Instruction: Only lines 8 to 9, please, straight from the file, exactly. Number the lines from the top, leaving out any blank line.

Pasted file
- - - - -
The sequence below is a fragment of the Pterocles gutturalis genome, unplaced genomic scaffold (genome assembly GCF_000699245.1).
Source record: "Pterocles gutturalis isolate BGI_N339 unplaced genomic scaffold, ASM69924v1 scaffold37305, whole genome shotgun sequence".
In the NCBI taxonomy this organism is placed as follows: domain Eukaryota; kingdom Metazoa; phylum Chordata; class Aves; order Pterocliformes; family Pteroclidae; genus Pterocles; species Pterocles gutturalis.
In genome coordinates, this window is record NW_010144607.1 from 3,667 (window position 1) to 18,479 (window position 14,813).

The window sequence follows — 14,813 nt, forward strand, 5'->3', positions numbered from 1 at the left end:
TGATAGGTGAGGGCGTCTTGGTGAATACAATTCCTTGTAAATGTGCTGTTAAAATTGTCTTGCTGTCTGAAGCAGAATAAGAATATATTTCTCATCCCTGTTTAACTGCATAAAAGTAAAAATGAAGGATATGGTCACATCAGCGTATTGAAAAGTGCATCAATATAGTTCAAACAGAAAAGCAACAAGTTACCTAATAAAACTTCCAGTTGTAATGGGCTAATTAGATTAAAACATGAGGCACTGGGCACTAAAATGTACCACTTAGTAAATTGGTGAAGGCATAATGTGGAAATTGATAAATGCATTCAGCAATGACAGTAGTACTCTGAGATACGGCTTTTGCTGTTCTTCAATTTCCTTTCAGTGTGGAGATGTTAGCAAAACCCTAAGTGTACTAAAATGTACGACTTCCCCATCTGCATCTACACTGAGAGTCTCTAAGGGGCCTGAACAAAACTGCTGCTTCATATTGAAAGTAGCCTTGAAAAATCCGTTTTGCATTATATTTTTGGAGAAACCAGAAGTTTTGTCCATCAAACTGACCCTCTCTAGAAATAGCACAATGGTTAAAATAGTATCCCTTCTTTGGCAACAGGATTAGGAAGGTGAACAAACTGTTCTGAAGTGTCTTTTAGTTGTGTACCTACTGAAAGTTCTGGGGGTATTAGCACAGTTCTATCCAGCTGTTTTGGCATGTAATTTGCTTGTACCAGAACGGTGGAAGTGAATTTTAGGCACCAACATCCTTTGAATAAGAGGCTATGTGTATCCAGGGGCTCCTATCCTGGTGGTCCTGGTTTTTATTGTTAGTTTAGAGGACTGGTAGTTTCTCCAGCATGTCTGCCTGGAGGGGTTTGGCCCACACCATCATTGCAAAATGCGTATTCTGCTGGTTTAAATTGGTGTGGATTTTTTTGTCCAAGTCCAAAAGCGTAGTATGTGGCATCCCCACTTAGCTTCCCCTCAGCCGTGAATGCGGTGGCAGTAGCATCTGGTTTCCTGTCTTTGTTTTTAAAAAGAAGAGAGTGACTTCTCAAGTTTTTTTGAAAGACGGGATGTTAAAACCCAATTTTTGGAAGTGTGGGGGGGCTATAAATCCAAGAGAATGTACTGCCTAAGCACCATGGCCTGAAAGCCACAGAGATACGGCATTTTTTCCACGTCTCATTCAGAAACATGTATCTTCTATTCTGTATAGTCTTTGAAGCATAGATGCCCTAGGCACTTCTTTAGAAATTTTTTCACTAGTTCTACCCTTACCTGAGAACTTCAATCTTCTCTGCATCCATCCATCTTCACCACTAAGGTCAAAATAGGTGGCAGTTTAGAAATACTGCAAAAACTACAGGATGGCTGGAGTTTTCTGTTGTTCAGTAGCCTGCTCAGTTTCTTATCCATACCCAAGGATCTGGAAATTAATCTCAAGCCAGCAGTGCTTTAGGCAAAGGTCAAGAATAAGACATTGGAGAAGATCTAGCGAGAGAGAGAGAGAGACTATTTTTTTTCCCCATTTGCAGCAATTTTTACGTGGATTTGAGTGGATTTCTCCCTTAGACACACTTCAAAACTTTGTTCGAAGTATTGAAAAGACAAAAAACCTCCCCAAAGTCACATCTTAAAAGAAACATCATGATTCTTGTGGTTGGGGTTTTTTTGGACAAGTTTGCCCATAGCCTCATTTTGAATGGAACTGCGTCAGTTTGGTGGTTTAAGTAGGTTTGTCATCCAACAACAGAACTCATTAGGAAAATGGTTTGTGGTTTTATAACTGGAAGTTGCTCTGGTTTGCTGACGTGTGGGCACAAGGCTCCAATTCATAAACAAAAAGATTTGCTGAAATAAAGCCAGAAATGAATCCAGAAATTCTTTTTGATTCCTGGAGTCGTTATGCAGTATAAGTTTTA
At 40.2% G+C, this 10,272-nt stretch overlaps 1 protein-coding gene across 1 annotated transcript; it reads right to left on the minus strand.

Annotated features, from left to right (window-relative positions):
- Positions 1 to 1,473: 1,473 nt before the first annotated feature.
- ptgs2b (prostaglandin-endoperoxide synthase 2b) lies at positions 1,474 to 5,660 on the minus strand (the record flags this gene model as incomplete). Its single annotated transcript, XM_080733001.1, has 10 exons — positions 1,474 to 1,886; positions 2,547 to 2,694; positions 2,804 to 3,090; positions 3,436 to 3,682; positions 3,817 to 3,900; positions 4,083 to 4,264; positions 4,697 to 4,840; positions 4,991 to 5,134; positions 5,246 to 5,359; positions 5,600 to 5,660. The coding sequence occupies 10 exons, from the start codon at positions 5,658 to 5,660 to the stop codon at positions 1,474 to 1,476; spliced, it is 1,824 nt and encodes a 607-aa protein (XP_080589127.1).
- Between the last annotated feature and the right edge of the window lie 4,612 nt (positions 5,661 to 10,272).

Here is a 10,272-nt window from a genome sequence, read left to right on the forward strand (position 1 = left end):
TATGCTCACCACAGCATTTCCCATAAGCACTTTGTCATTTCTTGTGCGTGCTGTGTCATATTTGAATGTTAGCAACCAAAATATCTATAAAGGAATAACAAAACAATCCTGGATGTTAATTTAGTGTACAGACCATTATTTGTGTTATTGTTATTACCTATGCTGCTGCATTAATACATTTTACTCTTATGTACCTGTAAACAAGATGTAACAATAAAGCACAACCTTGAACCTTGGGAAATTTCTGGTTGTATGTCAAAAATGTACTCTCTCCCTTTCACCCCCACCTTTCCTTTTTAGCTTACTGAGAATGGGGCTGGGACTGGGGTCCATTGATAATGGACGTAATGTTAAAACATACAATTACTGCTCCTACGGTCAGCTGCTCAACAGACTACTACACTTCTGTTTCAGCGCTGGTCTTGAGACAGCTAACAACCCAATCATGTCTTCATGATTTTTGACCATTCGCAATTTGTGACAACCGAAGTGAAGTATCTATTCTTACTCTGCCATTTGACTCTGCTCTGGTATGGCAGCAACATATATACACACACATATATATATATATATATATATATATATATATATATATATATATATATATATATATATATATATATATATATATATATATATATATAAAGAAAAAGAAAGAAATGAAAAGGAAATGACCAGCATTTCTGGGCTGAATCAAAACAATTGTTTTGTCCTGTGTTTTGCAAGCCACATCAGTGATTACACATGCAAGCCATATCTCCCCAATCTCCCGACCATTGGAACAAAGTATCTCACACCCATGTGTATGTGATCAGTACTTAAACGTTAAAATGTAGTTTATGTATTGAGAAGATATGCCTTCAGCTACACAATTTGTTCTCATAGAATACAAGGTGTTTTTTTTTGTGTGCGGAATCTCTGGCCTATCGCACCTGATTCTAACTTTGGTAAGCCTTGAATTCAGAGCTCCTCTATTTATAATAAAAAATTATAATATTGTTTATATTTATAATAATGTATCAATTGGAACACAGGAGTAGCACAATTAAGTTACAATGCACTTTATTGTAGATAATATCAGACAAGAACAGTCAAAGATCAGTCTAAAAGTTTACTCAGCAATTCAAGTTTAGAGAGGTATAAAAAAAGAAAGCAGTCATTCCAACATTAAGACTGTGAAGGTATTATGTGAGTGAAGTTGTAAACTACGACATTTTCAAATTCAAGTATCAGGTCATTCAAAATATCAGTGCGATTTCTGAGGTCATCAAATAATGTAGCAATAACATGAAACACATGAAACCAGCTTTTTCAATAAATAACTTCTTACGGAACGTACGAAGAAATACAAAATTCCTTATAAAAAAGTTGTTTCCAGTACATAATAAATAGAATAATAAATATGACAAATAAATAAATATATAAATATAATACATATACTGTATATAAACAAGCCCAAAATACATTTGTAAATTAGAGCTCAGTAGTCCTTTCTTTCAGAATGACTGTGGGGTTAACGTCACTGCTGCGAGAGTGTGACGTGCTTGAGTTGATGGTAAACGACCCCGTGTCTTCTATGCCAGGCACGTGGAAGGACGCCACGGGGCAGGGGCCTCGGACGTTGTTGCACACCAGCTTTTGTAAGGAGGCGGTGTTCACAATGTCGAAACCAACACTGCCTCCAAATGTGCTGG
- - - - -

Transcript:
Annotated features, from left to right (window-relative positions):
- Positions 1 to 1,473: 1,473 nt before the first annotated feature.